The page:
On the day he might well have been sworn in as the new president of France, former International Monetary Fund chief Dominique Strauss-Kahn instead filed a million-dollar countersuit against the New York City hotel maid whose accusation of attempted rape one year ago cost him his job and derailed his political aspirations.
In court papers filed in the Bronx, Strauss-Kahn said he suffered "grievous harm" to his personal and professional reputation, "emotional distress" and financial hardship because of what he called Nafissatou Diallo's "malicious and wanton false accusation." The defamation claim asks for $1 million in damages.
On May 14, 2011, Diallo accused Strauss-Kahn of trying to sexually assault her inside room 2806 at the Sofitel in Times Square. Strauss-Kahn was indicted by a grand jury on May 19.
Criminal charges were formally dismissed in August after prosecutors came to question Diallo's credibility. By then, however, Strauss-Kahn had resigned as head of the IMF and was no longer the front runner to be the Socialist Party's candidate for president. Polls had shown him defeating incumbent president Nicolas Sarkozy in the general election. The man who ultimately won the Socialist Party's nod, Francois Hollande, beat Sarkozy and was sworn in as president earlier today.
"Ms. Diallo's conduct," Strauss-Kahn's lawsuit said, "was so outrageous in character, and so extreme in degree, as to go beyond all possible bounds of decency, and to be regarded as atrocious, and utterly intolerable in a civilized society."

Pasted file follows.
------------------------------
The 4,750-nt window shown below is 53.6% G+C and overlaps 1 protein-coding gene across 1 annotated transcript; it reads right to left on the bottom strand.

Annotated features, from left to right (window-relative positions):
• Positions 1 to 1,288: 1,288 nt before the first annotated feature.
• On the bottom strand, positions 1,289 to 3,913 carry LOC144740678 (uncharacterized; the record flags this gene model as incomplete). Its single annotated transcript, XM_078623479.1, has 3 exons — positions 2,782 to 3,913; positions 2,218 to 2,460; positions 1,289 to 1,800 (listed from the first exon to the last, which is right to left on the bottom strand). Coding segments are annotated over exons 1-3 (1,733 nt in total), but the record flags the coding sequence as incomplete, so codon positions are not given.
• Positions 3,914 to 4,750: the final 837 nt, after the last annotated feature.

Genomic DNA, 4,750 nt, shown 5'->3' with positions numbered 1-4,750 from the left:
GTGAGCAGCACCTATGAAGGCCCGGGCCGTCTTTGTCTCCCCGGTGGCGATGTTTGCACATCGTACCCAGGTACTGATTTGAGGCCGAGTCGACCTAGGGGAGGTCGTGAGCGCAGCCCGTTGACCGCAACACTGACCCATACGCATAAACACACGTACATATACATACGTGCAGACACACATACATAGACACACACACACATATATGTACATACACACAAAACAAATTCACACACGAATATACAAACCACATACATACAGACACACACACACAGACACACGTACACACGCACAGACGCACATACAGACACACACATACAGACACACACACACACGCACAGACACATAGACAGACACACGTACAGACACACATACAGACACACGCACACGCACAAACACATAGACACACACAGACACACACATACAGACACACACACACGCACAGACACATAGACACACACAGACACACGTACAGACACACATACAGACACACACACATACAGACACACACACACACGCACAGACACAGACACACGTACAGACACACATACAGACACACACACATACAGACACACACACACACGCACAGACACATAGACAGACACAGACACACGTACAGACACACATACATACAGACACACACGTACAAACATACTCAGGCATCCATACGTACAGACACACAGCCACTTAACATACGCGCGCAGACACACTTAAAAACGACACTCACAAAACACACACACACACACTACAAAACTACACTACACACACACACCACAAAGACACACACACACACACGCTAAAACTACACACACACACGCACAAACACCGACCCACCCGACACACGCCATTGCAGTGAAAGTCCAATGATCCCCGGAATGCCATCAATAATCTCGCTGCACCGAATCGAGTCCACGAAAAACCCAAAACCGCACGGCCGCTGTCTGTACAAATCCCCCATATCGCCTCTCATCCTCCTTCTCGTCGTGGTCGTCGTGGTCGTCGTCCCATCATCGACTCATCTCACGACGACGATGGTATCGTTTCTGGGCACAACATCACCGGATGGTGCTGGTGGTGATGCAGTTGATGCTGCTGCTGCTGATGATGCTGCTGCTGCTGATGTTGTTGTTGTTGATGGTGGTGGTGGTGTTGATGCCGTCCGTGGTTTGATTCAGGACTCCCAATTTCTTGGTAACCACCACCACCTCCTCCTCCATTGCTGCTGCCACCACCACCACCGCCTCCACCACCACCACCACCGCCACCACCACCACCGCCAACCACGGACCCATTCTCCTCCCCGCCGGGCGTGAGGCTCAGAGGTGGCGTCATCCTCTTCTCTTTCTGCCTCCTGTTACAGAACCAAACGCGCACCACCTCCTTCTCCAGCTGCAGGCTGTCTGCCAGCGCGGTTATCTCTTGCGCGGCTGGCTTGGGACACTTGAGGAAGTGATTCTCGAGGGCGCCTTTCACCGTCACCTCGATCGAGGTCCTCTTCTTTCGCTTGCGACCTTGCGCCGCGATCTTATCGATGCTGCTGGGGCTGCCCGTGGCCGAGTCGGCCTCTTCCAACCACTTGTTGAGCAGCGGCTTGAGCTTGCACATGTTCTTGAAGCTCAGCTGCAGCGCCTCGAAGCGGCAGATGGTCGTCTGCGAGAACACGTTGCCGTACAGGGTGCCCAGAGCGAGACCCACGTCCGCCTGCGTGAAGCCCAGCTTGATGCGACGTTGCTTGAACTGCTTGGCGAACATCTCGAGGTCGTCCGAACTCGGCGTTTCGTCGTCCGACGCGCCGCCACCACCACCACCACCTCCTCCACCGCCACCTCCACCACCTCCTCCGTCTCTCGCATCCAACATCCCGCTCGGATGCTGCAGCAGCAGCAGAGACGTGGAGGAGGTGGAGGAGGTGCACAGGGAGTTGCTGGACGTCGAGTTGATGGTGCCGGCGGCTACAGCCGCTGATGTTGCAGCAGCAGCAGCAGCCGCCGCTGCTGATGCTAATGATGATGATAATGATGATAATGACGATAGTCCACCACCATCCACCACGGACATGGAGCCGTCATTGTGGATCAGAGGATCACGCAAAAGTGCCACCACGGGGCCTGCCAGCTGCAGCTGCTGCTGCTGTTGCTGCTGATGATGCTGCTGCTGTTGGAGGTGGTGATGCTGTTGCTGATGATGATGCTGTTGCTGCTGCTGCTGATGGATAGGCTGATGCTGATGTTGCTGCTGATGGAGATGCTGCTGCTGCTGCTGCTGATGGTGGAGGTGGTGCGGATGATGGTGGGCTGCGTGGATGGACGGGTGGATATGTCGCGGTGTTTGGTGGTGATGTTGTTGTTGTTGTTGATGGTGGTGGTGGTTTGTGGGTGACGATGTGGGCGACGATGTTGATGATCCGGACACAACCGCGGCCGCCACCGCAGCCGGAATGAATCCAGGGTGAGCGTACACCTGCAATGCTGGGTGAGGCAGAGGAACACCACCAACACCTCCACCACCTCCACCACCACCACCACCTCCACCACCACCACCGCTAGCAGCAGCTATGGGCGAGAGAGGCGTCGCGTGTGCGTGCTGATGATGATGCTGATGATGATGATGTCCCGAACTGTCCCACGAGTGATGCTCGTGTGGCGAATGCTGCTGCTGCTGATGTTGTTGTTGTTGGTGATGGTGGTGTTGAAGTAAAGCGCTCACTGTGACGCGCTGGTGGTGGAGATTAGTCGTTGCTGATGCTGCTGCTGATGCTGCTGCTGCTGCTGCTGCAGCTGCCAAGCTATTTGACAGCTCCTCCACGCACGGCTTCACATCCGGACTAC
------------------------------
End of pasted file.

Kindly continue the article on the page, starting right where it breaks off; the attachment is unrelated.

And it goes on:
Strauss-Kahn's attorney William W. Taylor III said in a statement that the suit "should come as no surprise."
"She is directly responsible for his being arrested, imprisoned, and subjected to extraordinary pain, anguish and expense," said Taylor. "Her conduct is not without consequence for her and he is not required to simply endure what she did and her effort to profit for herself without fighting back."
Diallo had earlier filed her own suit against Strauss-Kahn, for what she called a "violent and sadistic" attack. The suit alleges that Strauss-Kahn ""intentionally, brutally and violently sexually assaulted Ms Diallo and in the process, humiliated, degraded, violated and robbed Ms Diallo of her dignity as a woman."
Diallo's attorneys, Ken Thompson and Douglas Wigdor, called Strauss-Kahn's countersuit a "desperate ploy" in a statement provided to ABC News.
"One year to the day of his brutal sexual assault of Ms. Diallo," they wrote, "this is yet another example that personifies Strauss-Kahn's misogynistic attitude."